Thu, April 15th, 2010 - 6:16 am - By Gordon Basichis
Everyone is afraid of being hacked. The government is afraid of cyber-war and is doing its utmost to bolster its defenses against invasions of its more sensitive military systems, as well as public utilities, satellite and communications systems. In other words, anything that can disrupt military operations and communications in time of a national crisis. The military and various intelligence and assorted government agencies are also developing strategies to fend off the ever frequent cyber attacks from both other countries and individuals.
Employers and businesses companies, large and even small are developing defenses against cyber-attacks. Defense against cyber-attacks is a big business. It is one of the few true growth industries. Demand is growing for experience cyber-security personnel. The government alone will spend some $55 billion in cyber-security investments int he next five years. According to the article in SF Gate, for awhile, anyway, supply will fall short of demand until new candidates are sufficiently educated and trained in this relatively new field.
Obviously, if it is the government that is hiring, anyone applying for employment will have a very comprehensive background check. Security clearance is mandated. But for private business concerns, the issue may be a little different. On one hand, the recruiting may be pretty straight forward. Aside from the fact that you are competing with the government, which is willing to pay high salaries for quality personnel, there are considerations regarding who you are hiring for such a sensitive position. Simply put, you want to run certain background checks that help assure you are not bringing a fox into the hen house.
At this level, and if an employer has sensitive databases and proprietary information, there is a concern for compromise. If an employer has invested large resources time and manpower into projects in research and development, then the last thing they need is to set themselves up for inside theft. This may seem trivial, but given the levels of corporate espionage and accessibility to information that once compromised could be damaging or even ruinous to a company, an employer should conduct sweeping background checks on cyber-security employees.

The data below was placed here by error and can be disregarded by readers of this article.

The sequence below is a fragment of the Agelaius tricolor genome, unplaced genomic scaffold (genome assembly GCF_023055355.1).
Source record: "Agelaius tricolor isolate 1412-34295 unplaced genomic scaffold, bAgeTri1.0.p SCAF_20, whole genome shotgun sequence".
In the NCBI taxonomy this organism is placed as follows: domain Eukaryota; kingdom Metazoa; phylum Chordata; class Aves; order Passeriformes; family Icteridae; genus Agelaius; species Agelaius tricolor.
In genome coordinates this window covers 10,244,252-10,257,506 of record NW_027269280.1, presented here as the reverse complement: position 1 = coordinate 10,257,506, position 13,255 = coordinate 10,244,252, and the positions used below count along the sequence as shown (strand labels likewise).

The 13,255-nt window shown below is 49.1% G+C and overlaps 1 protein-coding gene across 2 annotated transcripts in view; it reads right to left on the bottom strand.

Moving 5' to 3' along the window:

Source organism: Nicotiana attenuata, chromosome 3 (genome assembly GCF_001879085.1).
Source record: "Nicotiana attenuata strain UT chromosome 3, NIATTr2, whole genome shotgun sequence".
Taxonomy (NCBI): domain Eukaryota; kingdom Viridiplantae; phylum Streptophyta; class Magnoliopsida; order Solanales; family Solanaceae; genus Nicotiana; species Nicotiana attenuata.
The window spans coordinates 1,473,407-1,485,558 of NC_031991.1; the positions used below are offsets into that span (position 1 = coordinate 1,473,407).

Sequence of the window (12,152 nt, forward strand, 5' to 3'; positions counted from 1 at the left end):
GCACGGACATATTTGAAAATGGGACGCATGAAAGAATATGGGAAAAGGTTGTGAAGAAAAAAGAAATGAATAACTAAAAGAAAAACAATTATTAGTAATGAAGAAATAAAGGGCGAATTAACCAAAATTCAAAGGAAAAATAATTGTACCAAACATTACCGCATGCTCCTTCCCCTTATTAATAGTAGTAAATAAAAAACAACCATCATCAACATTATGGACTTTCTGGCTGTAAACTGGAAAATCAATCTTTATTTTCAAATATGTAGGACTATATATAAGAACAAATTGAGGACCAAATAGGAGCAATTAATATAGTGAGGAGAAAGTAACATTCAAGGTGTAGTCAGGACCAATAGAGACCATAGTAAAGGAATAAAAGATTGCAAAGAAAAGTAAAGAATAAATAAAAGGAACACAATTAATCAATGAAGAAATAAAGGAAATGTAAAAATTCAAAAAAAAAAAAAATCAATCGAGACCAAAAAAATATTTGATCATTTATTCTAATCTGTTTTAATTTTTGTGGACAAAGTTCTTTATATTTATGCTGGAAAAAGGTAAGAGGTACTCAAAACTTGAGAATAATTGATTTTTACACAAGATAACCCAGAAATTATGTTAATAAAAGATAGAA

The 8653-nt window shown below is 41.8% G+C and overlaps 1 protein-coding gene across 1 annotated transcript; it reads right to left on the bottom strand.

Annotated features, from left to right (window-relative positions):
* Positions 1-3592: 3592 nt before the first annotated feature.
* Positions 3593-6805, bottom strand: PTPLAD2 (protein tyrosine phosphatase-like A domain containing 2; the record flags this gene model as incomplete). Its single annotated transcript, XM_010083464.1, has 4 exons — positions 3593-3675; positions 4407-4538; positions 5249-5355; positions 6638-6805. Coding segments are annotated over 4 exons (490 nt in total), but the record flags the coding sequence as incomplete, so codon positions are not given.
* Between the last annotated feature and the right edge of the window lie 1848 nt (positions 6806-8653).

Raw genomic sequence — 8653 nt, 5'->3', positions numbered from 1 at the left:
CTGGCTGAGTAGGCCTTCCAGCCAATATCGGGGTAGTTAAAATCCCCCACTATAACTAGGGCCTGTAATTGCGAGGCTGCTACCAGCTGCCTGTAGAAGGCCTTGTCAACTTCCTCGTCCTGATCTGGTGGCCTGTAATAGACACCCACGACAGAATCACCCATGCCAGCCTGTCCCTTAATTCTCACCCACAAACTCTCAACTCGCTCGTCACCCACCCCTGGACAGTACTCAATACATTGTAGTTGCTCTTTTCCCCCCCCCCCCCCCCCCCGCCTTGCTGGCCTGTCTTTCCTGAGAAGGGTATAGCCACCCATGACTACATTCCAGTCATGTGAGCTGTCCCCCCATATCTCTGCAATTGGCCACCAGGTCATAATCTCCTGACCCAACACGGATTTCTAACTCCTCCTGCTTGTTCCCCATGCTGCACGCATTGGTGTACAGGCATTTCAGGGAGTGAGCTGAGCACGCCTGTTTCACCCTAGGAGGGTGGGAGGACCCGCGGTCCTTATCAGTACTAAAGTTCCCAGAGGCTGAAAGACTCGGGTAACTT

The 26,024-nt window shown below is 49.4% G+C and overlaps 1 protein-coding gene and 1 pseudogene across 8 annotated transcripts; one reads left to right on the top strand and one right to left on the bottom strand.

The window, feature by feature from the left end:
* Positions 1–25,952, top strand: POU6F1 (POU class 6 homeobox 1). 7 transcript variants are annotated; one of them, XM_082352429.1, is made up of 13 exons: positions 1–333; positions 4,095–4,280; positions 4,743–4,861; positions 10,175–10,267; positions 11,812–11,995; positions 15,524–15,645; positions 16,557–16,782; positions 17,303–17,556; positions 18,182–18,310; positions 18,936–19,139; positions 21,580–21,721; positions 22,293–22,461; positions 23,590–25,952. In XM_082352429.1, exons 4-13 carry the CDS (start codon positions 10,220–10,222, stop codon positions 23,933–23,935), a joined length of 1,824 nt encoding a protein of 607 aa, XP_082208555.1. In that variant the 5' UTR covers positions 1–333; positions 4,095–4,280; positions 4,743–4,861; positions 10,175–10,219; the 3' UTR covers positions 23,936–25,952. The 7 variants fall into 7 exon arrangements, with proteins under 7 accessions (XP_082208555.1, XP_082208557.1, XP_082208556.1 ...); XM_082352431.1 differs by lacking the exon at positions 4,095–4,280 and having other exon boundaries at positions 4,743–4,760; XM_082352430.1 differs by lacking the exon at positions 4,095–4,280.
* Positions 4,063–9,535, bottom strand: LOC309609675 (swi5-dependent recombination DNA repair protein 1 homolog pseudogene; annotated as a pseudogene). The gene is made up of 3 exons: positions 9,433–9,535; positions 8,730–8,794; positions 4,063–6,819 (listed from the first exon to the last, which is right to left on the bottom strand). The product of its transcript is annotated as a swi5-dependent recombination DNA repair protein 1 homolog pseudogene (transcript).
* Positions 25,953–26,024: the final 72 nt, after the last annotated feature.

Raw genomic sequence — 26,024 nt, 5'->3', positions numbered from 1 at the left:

Besides conducting the usual criminal background searches, the employer is advised to run education verification and employment verification searches. Professional reference verification searches should also be mandated. The recruiting and interview process should occur on multiple levels and should be rigorous and detailed at least in its final stages. When given a prospective employee access to your most sensitive data and proprietary information, it is foolish to scrimp on the cost of background screening. For the relatively nominal cost of a few extra bucks for a wider range of background checks, the employer may avert potential disaster.
Cyb-Security employees will be hired both for the public and private sector. Cyber-attacks are something that will only increase. They surely aren’t going away. So be prudent and address your security issues before you are confronted with intrusions that result in serious damage. Whether they be in-house employees or third party vendors, be sure to check them out before you hire.